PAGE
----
Getting back to the Upper Big Branch disaster, the accident was caused by a massive explosion, possibly due to build of methane gas (natural gas), perhaps aggravated by coal dust.  Rescue workers found 7 dead miners the first day and discovered the last 4 dead bodies 4 days later.  Investigators found that inadequate ventilation was the reason for the dangerous build up of methane in the mine.  The rescue effort had been massive, with more than 20 ambulances, 3 helicopters, and dozens of rescue workers pitching in.  Company officials reported the mine had extensive safety features, such as “safe” area, pre-stocked oxygen tanks and food and water and other survival measures in case of an accident.  The mine was being operated by a subsidiary of Massey, the Performance Coal Company.

Coal production in the United States is definitely decreasing, going from a relatively robust 1+ billion short tons in 2010 to only 705 million short tons in 2019.  Sadly, for those families that rely on coal mining for their living, the industry is not in a growth mode and further layoffs seem inevitable.  In fact, 5 of the top 6 coal mining companies in the United States have filed bankruptcy between 2016 (1 company) and 2019 (4 companies)!  In case you wondered, West Virginia is the second largest producer of coal of the American states, trailing #1 Wyoming and ahead of #3 Pennsylvania.  Would you be surprised to know that the fourth largest producer of coal in the United States is Illinois?

Question for students (and subscribers): Have you or any of your relatives ever worked in coal mines? Please let us know in the comments section below this article.

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Historical Evidence

For more information, please see…

Freese, Barbara. Coal: A Human History. Basic Books, 2016.

Green, James. The Devil Is Here in These Hills: West Virginia’s Coal Miners and Their Battle for Freedom.  Grove Press, 2016.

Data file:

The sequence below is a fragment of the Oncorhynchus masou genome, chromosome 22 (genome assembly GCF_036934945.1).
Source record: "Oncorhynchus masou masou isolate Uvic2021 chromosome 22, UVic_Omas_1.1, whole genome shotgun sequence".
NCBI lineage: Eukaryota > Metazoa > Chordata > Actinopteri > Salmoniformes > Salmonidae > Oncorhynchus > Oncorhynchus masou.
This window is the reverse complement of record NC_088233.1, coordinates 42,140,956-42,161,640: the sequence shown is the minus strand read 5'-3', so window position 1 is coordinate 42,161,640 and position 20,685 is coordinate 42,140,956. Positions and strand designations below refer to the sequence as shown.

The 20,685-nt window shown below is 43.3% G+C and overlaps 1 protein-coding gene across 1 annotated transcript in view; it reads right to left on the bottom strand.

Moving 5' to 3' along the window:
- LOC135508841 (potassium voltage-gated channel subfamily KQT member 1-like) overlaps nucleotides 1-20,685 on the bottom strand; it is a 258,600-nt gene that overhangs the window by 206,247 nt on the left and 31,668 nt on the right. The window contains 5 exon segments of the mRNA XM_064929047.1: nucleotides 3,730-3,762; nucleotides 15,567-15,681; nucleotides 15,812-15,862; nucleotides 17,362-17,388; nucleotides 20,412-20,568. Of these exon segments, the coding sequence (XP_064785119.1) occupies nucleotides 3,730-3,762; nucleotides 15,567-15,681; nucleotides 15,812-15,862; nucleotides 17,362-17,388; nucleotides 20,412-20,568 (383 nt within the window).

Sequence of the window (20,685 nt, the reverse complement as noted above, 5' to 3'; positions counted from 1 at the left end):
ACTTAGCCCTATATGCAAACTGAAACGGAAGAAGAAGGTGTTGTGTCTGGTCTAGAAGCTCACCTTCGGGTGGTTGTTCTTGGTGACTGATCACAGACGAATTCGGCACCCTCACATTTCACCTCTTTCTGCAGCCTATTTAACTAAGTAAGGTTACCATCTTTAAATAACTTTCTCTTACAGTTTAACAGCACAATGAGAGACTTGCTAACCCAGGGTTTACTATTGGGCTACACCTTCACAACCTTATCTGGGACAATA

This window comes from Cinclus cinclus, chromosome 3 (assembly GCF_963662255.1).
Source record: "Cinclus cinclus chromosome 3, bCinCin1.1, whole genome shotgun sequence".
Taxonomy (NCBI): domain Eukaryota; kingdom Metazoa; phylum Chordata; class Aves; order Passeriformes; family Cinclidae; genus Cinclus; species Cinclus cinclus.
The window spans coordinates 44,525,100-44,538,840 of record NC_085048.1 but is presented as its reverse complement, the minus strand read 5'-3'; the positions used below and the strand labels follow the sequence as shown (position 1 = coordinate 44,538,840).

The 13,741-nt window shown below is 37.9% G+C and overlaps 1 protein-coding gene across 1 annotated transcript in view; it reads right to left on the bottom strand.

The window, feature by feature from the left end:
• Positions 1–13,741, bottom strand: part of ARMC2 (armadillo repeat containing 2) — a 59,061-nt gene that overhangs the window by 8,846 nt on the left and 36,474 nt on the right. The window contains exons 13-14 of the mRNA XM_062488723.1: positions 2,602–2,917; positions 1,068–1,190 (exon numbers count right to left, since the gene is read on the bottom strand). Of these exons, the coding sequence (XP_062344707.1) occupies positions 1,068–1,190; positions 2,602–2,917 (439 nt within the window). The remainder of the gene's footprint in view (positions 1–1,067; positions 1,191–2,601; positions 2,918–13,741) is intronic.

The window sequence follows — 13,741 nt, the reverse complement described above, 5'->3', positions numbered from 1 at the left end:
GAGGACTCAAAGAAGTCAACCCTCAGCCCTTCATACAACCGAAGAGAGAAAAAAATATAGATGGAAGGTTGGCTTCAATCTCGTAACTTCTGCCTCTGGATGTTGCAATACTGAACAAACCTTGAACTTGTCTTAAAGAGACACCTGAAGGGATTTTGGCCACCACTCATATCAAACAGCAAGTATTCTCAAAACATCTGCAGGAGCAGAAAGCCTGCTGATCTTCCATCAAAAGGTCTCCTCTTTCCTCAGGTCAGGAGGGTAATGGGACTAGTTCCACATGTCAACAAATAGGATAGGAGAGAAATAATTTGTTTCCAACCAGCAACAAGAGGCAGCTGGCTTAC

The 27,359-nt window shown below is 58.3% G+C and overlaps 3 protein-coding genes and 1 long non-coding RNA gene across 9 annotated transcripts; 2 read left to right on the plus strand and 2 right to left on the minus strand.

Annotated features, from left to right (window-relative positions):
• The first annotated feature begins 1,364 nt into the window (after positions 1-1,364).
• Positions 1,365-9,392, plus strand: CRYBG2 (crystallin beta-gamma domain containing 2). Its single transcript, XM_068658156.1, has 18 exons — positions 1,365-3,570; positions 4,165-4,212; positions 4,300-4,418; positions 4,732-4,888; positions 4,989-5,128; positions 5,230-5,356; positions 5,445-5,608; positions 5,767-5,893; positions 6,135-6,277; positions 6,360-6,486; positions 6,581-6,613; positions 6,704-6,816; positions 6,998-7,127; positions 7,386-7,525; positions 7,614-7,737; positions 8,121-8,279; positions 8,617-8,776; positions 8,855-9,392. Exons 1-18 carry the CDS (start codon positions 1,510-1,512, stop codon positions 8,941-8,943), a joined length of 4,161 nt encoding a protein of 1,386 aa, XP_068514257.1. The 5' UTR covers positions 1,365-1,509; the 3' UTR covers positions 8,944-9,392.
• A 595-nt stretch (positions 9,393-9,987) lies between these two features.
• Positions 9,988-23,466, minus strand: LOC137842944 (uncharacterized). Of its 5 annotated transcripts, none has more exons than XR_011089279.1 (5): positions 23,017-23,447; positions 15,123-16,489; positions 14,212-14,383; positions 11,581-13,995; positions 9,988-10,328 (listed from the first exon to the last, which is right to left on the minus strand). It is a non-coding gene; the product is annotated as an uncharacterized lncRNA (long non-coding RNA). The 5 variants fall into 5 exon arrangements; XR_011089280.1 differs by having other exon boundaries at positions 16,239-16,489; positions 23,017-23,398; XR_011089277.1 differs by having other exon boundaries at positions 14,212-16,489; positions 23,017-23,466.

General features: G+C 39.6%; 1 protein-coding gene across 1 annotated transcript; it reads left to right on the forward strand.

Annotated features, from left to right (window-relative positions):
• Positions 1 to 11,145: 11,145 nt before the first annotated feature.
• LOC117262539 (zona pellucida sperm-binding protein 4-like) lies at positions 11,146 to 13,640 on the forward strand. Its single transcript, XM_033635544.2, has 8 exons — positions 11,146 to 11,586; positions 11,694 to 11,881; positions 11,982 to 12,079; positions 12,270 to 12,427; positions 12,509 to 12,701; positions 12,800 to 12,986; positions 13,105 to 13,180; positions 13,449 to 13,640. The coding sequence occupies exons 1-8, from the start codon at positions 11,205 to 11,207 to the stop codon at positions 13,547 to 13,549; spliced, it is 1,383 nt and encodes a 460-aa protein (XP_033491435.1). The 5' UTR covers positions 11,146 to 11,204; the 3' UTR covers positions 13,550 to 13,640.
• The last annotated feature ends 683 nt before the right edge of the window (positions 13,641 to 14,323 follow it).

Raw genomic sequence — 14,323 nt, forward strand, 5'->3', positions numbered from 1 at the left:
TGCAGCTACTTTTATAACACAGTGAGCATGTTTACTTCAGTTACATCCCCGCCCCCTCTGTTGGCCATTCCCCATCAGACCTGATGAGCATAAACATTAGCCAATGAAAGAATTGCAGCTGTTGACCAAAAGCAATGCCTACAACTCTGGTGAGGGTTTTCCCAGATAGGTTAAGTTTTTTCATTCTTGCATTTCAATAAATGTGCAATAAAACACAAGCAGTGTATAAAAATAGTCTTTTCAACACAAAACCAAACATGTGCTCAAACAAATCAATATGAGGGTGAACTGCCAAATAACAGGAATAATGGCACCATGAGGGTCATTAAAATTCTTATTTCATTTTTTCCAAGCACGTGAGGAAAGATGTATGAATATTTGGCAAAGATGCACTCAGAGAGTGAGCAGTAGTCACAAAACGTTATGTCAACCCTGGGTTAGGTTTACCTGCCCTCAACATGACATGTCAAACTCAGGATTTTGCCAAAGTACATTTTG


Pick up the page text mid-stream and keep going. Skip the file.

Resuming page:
The featured image in this article, a photograph by Official White House Photograph from Washington, DC by by Pete Souza of President Barack Obama looking at a map of the Upper Big Branch mine, the site of a deadly explosion on April 5, spread across his desk in the Oval Office during a meeting on mine safety with, from left, Assistant to the President for Legislative Affairs Phil Schiliro, U.S. Mine Safety and Health Administrator Kevin Stricklin, Assistant Secretary of Labor for Mine Safety and Health Joe Main, Deputy Mine Safety and Health Administrator Greg Wagner, and Labor Secretary Hilda L. Solis, April 15, 2010, is a work of an employee of the Executive Office of the President of the United States, taken or made as part of that person’s official duties. As a work of the U.S. federal government, it is in the public domain.


About Author

Major Dan is a retired veteran of the United States Marine Corps. He served during the Cold War and has traveled to many countries around the world. Prior to his military service, he graduated from Cleveland State University, having majored in sociology. Following his military service, he worked as a police officer eventually earning the rank of captain prior to his retirement.